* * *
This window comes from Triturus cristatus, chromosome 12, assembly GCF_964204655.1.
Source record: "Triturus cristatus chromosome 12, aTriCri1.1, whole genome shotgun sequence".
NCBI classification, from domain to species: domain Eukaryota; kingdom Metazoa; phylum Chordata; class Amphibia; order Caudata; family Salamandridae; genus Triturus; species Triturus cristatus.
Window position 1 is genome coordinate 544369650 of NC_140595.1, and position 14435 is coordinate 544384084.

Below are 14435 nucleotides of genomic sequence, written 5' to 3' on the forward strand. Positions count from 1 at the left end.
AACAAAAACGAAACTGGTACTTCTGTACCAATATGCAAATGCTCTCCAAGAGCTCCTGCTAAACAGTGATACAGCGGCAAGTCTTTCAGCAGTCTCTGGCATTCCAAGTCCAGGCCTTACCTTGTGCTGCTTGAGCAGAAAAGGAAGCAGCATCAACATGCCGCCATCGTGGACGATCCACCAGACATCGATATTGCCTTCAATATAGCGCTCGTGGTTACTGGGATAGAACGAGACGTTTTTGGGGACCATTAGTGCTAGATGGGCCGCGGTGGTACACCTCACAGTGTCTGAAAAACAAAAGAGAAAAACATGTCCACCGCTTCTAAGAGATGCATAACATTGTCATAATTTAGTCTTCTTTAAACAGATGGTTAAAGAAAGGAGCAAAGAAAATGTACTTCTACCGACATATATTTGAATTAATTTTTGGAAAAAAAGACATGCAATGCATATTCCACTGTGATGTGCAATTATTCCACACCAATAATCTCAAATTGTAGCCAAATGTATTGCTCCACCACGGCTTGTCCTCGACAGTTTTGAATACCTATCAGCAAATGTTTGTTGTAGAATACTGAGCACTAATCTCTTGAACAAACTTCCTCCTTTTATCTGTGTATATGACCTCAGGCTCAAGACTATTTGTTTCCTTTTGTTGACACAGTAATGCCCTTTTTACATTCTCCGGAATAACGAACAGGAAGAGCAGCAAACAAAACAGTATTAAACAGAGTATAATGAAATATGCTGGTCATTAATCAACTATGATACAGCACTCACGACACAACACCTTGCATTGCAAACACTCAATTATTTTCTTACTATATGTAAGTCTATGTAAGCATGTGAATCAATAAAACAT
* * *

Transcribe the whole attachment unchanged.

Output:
This window comes from Triturus cristatus, chromosome 12, assembly GCF_964204655.1.
Source record: "Triturus cristatus chromosome 12, aTriCri1.1, whole genome shotgun sequence".
NCBI classification, from domain to species: domain Eukaryota; kingdom Metazoa; phylum Chordata; class Amphibia; order Caudata; family Salamandridae; genus Triturus; species Triturus cristatus.
Window position 1 is genome coordinate 544369650 of NC_140595.1, and position 14435 is coordinate 544384084.

Below are 14435 nucleotides of genomic sequence, written 5' to 3' on the forward strand. Positions count from 1 at the left end.
AACAAAAACGAAACTGGTACTTCTGTACCAATATGCAAATGCTCTCCAAGAGCTCCTGCTAAACAGTGATACAGCGGCAAGTCTTTCAGCAGTCTCTGGCATTCCAAGTCCAGGCCTTACCTTGTGCTGCTTGAGCAGAAAAGGAAGCAGCATCAACATGCCGCCATCGTGGACGATCCACCAGACATCGATATTGCCTTCAATATAGCGCTCGTGGTTACTGGGATAGAACGAGACGTTTTTGGGGACCATTAGTGCTAGATGGGCCGCGGTGGTACACCTCACAGTGTCTGAAAAACAAAAGAGAAAAACATGTCCACCGCTTCTAAGAGATGCATAACATTGTCATAATTTAGTCTTCTTTAAACAGATGGTTAAAGAAAGGAGCAAAGAAAATGTACTTCTACCGACATATATTTGAATTAATTTTTGGAAAAAAAGACATGCAATGCATATTCCACTGTGATGTGCAATTATTCCACACCAATAATCTCAAATTGTAGCCAAATGTATTGCTCCACCACGGCTTGTCCTCGACAGTTTTGAATACCTATCAGCAAATGTTTGTTGTAGAATACTGAGCACTAATCTCTTGAACAAACTTCCTCCTTTTATCTGTGTATATGACCTCAGGCTCAAGACTATTTGTTTCCTTTTGTTGACACAGTAATGCCCTTTTTACATTCTCCGGAATAACGAACAGGAAGAGCAGCAAACAAAACAGTATTAAACAGAGTATAATGAAATATGCTGGTCATTAATCAACTATGATACAGCACTCACGACACAACACCTTGCATTGCAAACACTCAATTATTTTCTTACTATATGTAAGTCTATGTAAGCATGTGAATCAATAAAACAT